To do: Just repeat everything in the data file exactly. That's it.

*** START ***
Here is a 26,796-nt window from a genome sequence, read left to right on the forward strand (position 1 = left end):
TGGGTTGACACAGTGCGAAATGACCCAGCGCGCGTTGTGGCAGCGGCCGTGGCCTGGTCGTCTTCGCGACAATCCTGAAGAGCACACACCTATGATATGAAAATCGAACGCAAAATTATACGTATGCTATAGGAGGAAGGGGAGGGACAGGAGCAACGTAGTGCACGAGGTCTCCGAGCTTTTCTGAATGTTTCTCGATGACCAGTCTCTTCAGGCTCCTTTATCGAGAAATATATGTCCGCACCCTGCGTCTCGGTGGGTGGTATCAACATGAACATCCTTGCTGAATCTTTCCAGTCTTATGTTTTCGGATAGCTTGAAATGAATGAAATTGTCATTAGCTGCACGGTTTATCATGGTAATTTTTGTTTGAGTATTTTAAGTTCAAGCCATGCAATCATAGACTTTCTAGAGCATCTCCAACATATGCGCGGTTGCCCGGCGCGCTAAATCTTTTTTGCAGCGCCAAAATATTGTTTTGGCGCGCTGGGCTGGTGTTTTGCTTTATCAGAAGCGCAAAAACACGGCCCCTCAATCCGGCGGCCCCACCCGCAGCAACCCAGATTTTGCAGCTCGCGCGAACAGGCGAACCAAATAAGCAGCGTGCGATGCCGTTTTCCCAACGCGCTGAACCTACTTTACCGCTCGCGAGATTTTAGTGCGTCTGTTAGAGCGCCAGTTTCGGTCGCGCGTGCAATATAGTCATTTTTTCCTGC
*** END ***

Here is a 26,796-nt window from a genome sequence, read left to right on the forward strand (position 1 = left end):
TGGGTTGACACAGTGCGAAATGACCCAGCGCGCGTTGTGGCAGCGGCCGTGGCCTGGTCGTCTTCGCGACAATCCTGAAGAGCACACACCTATGATATGAAAATCGAACGCAAAATTATACGTATGCTATAGGAGGAAGGGGAGGGACAGGAGCAACGTAGTGCACGAGGTCTCCGAGCTTTTCTGAATGTTTCTCGATGACCAGTCTCTTCAGGCTCCTTTATCGAGAAATATATGTCCGCACCCTGCGTCTCGGTGGGTGGTATCAACATGAACATCCTTGCTGAATCTTTCCAGTCTTATGTTTTCGGATAGCTTGAAATGAATGAAATTGTCATTAGCTGCACGGTTTATCATGGTAATTTTTGTTTGAGTATTTTAAGTTCAAGCCATGCAATCATAGACTTTCTAGAGCATCTCCAACATATGCGCGGTTGCCCGGCGCGCTAAATCTTTTTTGCAGCGCCAAAATATTGTTTTGGCGCGCTGGGCTGGTGTTTTGCTTTATCAGAAGCGCAAAAACACGGCCCCTCAATCCGGCGGCCCCACCCGCAGCAACCCAGATTTTGCAGCTCGCGCGAACAGGCGAACCAAATAAGCAGCGTGCGATGCCGTTTTCCCAACGCGCTGAACCTACTTTACCGCTCGCGAGATTTTAGTGCGTCTGTTAGAGCGCCAGTTTCGGTCGCGCGTGCAATATAGTCATTTTTTCCTGC